A 17-year-old with chronic medical issues, Skye “Remy” Young spent much of last fall in the hospital and then at home recovering from illness and surgery. Taking classes online, she spent a lot of time alone, and was often feeling ill, exhausted and overwhelmed with the curveballs life has thrown her. But Skye found comfort and support in a remarkable place — her pet pig Sparky.
When most people think of pigs they think of livestock — troughs full of scraps and garbage, mud pits and loud grunting. But pet pigs are becoming more common, especially “mini-pigs,” also known as teacup pigs or pocket pigs.
“For me, it’s an emotional support,” Skye said of Sparky. “My friend said that when there’s a pig around, there’s never a sad day because they’re so funny, and they love to snuggle and make you happy.”
Skye is a self-proclaimed animal lover. She and her mother, a veterinary technician, also have a dog and several cats in addition to Sparky. Skye said she wanted a pig for a long time, having heard about the potbelly pig her mother had as a child. And finally, in 2016, Skye got her wish.
Skye said pigs are a lot more intelligent than dogs but are interested mostly in eating. She laughed that Sparky is always searching for food. He’s also a rather noisy housemate.
“Our house was very quiet and I suffered from migraines, so it took some getting used to because he was such a noisy animal,” Skye said. “He was very vocal; he would squeal really loud and run around and get crazy.”
But, she said, as Sparky has gotten older he’s become “more chill” and likes to cuddle and snuggle. She said his grunts and noises have quieted down and become regular background noise.
“He likes to cuddle up in blankets. His favorite is my blanket,” Skye said. “He gets in my lap and likes to snuggle into my neck. He loves to be scratched and have his tummy rubbed.”
And in return for the affection, Sparky helps Skye through tough times, much like a service animal.
“He does a lot for me, and most of it I didn’t teach him, he just does it,” Skye said. “I have a lot of anxiety sometimes and he can recognize that immediately and he’ll force me to let him lay on me and will get angry if I don’t comply. A lot of service dogs do this; it’s called deep pressure therapy, and it helps with anxiety.”
Pigs make great pets, according to Skye, but they are not necessarily easy pets at first. Skye said pigs have poor eyesight, which takes some accommodation, because you have to move slower when approaching them. They have to be approached from the side because their eyes are set on the sides of their head. She also said that pigs are stubborn and, unlike dogs, do not live to please their owners. She said they are more like cats in that they have their own minds and are going to do what they want to do.
“They are very stubborn and that can lead to turmoil, which can stress them out and cause behavioral issues,” Skye said. “You have to be patient and kind to them and work with them.”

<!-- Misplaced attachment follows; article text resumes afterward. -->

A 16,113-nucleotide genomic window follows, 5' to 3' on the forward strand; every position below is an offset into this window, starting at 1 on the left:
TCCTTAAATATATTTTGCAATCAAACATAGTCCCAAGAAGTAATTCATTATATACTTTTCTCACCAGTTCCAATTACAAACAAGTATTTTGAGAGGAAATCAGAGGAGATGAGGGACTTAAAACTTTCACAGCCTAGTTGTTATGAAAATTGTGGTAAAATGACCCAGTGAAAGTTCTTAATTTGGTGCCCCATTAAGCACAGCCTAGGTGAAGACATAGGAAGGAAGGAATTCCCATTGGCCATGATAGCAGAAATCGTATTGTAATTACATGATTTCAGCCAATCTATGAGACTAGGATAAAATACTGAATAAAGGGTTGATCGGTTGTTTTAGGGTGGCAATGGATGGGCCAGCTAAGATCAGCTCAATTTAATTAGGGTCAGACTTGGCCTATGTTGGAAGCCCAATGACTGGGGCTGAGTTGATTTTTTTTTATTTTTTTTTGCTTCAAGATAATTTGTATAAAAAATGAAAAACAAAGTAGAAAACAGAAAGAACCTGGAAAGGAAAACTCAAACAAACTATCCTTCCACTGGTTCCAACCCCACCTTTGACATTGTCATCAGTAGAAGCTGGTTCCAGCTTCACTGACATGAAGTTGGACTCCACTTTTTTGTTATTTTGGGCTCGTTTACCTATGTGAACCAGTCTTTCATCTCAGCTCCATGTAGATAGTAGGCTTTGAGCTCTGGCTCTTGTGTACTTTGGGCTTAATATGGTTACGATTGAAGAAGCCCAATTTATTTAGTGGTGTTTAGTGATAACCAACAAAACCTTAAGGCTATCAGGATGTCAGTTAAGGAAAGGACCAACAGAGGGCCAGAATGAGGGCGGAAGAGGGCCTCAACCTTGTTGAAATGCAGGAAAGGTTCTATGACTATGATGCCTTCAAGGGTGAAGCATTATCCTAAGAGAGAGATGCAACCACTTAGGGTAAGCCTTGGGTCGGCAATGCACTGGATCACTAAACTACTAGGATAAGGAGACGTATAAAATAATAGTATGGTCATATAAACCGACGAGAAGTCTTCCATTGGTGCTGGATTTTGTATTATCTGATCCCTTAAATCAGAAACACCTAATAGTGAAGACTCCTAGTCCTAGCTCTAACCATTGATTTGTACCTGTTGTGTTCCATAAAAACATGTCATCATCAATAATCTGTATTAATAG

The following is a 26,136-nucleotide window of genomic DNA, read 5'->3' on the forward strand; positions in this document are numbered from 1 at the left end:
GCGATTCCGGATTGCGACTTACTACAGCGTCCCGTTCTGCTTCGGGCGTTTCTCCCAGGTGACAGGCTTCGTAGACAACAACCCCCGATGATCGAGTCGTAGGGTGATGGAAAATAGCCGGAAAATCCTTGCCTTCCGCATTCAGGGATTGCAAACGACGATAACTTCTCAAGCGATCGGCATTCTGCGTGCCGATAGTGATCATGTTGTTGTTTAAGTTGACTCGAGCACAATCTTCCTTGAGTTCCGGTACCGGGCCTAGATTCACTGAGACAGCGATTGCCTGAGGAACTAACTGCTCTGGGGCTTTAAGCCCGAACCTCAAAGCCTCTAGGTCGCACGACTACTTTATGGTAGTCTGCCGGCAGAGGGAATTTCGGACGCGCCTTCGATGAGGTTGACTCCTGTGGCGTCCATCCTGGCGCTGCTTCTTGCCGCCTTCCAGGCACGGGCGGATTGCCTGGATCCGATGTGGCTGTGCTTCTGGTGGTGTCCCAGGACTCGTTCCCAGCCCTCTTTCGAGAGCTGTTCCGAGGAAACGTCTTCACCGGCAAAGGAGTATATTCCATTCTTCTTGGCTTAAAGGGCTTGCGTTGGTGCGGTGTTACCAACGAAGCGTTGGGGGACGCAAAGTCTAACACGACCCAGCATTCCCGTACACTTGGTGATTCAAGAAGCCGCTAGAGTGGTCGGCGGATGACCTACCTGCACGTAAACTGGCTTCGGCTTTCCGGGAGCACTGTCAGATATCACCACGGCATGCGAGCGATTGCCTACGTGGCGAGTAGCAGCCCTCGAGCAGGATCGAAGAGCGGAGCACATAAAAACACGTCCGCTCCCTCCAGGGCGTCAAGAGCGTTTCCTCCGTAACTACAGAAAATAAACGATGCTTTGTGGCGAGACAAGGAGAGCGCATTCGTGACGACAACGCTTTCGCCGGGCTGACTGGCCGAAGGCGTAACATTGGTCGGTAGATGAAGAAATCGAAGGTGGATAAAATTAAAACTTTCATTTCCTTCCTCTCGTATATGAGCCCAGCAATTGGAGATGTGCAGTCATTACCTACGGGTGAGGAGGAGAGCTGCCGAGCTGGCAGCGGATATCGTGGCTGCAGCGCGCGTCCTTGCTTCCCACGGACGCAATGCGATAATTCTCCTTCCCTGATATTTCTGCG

Sparky, who at three years old is fully grown, is crate-trained and goes to the bathroom outside. He knows how to do tricks — always for a treat — and is a sociable animal. Skye already considers Sparky a service pig and is going through the process to get him officially certified as a service animal. She said she wants to share the joy Sparky brings her by eventually taking him to visit sick children or senior citizens. Sparky even has his own Instagram page, where Skye likes to show him off.
When the Indoor Pig Becomes an Outdoor Pig
Manchester residents Todd and Carrie Santmyer went searching for a pet pig and eventually ended up with Leroy. Leroy lived inside the home for about a year and a half before the Santmyers said an indoor pet pig became too much to manage.
Leroy, who at 60 pounds lives in an outdoor pen at the Santmyers’ house, is as much a part of their family as Sherman, their Yorkie. Carrie said a pet pig was appealing because they are unusual and their lack of a furry coat makes them a good choice for people with allergies.
For the first year Leroy fared well inside. He was house-trained, slept on the couch and liked to be with his human family. Carrie said she wasn’t sure exactly how big she thought Leroy would get, but she said there was some confusion as he continued to grow, since they had purchased a “mini” pig.
Carrie said that, as Leroy grew, he became more difficult to manage in the house. His hooves would slip on the wooden floor and it became difficult to get him upstairs for baths. Todd said that Leroy’s curious nature also had him constantly turning over trash cans and bins of everything from firewood to toys.
“They’re not dirty animals, but they are messy,” Todd said. “He wanted to get into everything.”
Carrie said she suggested moving Leroy outside, which didn’t go over well with her kids at first. But in addition to a fenced area that gives him room to roam and a baby pool to play in, Leroy also has his own little house with hay, a heat lamp, blankets and toys.
Pigs make great pets, according to Carrie, but a family should really think about how much work they are willing to put in before getting one. She said pigs have great personalities, but they require a commitment. Todd added that you have to prepare like there will be a toddler in the house, with baby gates and locks, and all dangerous materials must be kept out of the pig’s reach.
The Santmyers and Skye all agree that education is key to being a successful pig owner. Pigs have their own psychology, which means owners have to understand how they think and what motivates them in order to successfully cohabitate with them. But once the pig is trained, it becomes a wonderful companion.
“Being ill, there have been a lot of bad days and a lot of days where I wasn’t very happy,” Skye said. “Since having [Sparky], I feel so much better — he always makes me smile.”